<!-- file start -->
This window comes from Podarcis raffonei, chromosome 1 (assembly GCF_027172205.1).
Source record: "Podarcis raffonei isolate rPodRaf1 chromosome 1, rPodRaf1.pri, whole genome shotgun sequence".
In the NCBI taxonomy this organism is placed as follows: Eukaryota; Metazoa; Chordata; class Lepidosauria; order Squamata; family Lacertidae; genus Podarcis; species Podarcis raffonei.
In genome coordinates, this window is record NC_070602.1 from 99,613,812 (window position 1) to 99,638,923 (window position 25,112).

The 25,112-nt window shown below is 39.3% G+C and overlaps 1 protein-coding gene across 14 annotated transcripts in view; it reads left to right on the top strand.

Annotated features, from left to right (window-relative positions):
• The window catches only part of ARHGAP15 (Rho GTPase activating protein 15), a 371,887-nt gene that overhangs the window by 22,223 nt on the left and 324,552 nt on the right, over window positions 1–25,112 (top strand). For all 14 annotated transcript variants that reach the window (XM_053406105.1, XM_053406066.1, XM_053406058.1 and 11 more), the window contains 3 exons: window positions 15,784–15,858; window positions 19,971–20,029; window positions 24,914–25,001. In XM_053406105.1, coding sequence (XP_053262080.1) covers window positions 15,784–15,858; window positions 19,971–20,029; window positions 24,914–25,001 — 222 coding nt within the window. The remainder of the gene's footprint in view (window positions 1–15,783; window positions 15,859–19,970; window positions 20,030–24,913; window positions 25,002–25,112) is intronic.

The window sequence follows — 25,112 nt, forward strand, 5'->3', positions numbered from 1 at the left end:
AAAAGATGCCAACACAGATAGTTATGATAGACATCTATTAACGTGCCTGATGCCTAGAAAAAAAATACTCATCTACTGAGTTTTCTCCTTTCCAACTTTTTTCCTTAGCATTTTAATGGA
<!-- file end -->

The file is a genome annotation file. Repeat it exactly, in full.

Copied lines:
This window comes from Podarcis raffonei, chromosome 1 (assembly GCF_027172205.1).
Source record: "Podarcis raffonei isolate rPodRaf1 chromosome 1, rPodRaf1.pri, whole genome shotgun sequence".
In the NCBI taxonomy this organism is placed as follows: Eukaryota; Metazoa; Chordata; class Lepidosauria; order Squamata; family Lacertidae; genus Podarcis; species Podarcis raffonei.
In genome coordinates, this window is record NC_070602.1 from 99,613,812 (window position 1) to 99,638,923 (window position 25,112).

The 25,112-nt window shown below is 39.3% G+C and overlaps 1 protein-coding gene across 14 annotated transcripts in view; it reads left to right on the top strand.

Annotated features, from left to right (window-relative positions):
• The window catches only part of ARHGAP15 (Rho GTPase activating protein 15), a 371,887-nt gene that overhangs the window by 22,223 nt on the left and 324,552 nt on the right, over window positions 1–25,112 (top strand). For all 14 annotated transcript variants that reach the window (XM_053406105.1, XM_053406066.1, XM_053406058.1 and 11 more), the window contains 3 exons: window positions 15,784–15,858; window positions 19,971–20,029; window positions 24,914–25,001. In XM_053406105.1, coding sequence (XP_053262080.1) covers window positions 15,784–15,858; window positions 19,971–20,029; window positions 24,914–25,001 — 222 coding nt within the window. The remainder of the gene's footprint in view (window positions 1–15,783; window positions 15,859–19,970; window positions 20,030–24,913; window positions 25,002–25,112) is intronic.

The window sequence follows — 25,112 nt, forward strand, 5'->3', positions numbered from 1 at the left end:
AAAAGATGCCAACACAGATAGTTATGATAGACATCTATTAACGTGCCTGATGCCTAGAAAAAAAATACTCATCTACTGAGTTTTCTCCTTTCCAACTTTTTTCCTTAGCATTTTAATGGA